process of extracting shale gas using a combination of directional drilling and
hydraulic fracturing (pumping water, sand and chemicals deep into the ground at
high pressure to create fractures) has been in the news a lot recently.
Concerns have been
raised regarding the environmental implications of widespread fracking such as earthquakes,
water consumption, water poisoning and greenhouse gas emissions. Reports (from
Durham University, The Energy Collective, Department of Energy and Climate
Change and The Royal Society and Academy of Engineering) suggest that the
public should not be concerned and any environmental impact from fracking is
limited. Shale gas extraction is therefore permitted in the UK and it appears
that David Cameron is keen for the UK to ‘get behind fracking’.
support for fracking was evidenced in a recent HM Treasury paper which included
measures to help to get communities behind fracking by approving a scheme to
reward communities for their part in the UK’s energy sector. Under the scheme developers
would pay £100,000 in community benefits at the exploration phase, per well
site, and 1% of revenues to communities that host fracking wells.
Despite the measures
to encourage exploration of shale gas, there is currently only one developer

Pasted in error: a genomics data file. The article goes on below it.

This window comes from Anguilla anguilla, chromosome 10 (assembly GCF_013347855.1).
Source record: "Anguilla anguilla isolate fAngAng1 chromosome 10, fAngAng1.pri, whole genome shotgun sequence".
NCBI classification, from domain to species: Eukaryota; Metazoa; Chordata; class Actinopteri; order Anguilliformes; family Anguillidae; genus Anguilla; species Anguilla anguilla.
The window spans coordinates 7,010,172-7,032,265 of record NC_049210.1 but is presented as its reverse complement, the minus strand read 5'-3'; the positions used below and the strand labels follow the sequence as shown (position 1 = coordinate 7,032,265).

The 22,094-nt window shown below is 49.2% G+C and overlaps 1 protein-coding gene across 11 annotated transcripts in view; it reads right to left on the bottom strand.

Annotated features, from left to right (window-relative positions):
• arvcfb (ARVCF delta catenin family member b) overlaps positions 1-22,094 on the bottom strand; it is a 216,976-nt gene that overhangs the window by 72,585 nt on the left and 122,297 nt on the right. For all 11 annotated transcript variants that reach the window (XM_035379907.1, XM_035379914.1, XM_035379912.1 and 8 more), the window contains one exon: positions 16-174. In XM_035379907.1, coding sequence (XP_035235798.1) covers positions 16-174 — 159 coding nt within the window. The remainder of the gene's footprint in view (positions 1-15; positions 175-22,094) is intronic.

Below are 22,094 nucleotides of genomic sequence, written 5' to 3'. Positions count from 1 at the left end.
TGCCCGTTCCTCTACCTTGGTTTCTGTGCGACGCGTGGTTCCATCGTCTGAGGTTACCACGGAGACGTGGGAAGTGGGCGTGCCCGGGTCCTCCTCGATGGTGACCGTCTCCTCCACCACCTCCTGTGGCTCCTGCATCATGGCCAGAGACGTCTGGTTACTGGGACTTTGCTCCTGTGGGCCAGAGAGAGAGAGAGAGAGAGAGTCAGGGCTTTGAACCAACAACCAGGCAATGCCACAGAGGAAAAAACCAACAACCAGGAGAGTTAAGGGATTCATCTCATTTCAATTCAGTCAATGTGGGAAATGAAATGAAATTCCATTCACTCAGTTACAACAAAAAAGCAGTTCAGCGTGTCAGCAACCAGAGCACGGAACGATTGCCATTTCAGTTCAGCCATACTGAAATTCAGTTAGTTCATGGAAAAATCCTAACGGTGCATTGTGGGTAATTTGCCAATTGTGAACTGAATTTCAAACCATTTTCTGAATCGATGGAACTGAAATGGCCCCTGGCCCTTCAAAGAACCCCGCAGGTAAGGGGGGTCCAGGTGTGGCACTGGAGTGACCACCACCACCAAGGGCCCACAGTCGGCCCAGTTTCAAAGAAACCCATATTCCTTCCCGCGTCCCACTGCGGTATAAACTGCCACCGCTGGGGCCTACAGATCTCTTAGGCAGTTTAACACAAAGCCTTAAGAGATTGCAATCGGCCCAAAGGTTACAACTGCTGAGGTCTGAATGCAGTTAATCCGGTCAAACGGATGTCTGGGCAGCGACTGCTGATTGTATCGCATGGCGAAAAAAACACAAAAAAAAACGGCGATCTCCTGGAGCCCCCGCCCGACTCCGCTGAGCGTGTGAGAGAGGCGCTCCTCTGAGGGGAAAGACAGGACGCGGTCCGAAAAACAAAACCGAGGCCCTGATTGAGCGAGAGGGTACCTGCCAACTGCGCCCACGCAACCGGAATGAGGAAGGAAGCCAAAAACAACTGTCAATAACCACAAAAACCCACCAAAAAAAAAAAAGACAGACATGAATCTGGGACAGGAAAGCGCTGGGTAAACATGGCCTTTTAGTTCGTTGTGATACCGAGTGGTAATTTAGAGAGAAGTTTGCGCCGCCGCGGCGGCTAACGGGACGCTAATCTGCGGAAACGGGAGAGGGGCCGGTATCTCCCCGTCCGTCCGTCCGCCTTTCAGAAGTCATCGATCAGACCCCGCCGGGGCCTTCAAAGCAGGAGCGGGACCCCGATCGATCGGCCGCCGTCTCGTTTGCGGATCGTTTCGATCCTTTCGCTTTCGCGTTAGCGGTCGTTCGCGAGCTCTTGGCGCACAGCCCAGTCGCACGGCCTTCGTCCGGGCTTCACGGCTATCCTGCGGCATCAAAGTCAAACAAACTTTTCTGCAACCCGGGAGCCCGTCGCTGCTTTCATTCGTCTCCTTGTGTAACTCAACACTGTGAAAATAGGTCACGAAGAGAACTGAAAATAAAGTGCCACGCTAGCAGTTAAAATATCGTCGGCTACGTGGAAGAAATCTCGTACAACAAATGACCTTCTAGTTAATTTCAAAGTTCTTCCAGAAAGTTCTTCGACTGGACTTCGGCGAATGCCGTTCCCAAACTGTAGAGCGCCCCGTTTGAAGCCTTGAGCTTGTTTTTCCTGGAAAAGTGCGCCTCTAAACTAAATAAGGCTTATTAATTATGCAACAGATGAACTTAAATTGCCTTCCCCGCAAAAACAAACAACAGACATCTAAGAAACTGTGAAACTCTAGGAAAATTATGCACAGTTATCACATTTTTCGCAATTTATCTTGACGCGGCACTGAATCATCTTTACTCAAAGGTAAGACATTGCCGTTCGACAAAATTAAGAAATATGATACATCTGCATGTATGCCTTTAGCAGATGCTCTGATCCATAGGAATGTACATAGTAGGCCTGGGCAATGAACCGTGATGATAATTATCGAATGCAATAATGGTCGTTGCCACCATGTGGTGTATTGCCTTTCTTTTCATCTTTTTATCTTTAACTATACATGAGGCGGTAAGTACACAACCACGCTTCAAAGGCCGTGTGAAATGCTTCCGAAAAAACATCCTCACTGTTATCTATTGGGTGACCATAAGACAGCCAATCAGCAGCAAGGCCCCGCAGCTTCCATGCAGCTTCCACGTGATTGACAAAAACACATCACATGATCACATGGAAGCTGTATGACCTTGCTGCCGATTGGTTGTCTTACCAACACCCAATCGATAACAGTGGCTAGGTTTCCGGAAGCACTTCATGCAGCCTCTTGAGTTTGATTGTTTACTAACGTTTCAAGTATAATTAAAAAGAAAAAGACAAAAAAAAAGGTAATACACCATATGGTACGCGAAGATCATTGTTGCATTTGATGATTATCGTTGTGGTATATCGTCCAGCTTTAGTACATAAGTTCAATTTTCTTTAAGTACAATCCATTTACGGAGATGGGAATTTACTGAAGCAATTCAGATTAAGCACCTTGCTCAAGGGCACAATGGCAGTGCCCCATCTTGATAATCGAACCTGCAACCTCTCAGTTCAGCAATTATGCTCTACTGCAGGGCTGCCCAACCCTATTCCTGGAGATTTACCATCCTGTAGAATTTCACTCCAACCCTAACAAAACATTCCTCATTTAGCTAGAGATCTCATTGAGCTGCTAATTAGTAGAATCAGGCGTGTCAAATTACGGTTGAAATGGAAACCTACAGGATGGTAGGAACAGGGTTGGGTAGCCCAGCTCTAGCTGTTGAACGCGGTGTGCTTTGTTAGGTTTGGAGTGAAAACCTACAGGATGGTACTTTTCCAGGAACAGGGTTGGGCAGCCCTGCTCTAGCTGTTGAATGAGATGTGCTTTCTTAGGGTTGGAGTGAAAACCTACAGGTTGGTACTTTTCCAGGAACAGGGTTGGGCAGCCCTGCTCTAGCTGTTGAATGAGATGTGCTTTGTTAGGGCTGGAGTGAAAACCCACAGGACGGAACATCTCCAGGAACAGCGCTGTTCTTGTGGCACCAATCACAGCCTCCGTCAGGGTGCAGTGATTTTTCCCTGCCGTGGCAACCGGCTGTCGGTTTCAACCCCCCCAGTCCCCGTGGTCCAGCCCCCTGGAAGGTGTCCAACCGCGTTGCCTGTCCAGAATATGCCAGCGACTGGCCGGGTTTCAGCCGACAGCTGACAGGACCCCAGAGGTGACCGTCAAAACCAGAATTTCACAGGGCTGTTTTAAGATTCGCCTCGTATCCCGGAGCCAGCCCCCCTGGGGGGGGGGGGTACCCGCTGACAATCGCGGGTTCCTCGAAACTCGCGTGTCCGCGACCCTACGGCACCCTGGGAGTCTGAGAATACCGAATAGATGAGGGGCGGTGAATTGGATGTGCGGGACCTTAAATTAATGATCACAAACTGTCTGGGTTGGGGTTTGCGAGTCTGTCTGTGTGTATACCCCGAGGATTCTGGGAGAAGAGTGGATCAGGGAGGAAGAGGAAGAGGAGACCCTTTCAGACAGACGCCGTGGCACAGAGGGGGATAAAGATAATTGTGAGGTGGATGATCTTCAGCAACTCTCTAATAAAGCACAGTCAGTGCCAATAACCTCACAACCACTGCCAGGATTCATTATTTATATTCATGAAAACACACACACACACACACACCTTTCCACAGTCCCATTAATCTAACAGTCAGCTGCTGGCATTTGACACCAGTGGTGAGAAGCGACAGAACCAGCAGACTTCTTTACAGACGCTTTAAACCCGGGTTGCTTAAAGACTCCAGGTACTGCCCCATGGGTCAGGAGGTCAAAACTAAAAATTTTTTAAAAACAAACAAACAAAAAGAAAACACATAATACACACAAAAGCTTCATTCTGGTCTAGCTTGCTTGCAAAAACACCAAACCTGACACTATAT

(Cuadrilla) that has fracked a well in the UK. Fracking is highly regulated and cannot occur
without the proposed developer obtaining a planning permission and several
permits and licenses. The legal requirements that a developer must satisfy
before it can begin fracking will vary depending on the site and the scale of
the operation. Examples of the
permissions/licenses/consents that are may need to be obtained are:
from any landowners whose land would be affected by the exploration (failure to
obtain the consent of the relevant landowners can amount to trespass).
Exploration and Development Licence.
nine different Environmental Permits.
Licence (if the company intends to obtain water for fracking by extracting it directly
from surface and ground water).
authorisation from the coal authority.
consent from the Department of Energy and Climate Change.
Resources Act 1991 notification to the Environment Agency.
Further consents or
extensions to the permits are required if a developer then wants to develop and
produce shale gas.
Fracking is a
controversial process - it remains to be seen whether in time, and with the new
Government incentives, developers will see a potential in fracking or whether
the level of regulation and public opposition to fracking will put off developers
from exploring this potential new energy source.
For more information on
fracking please follow the links below:-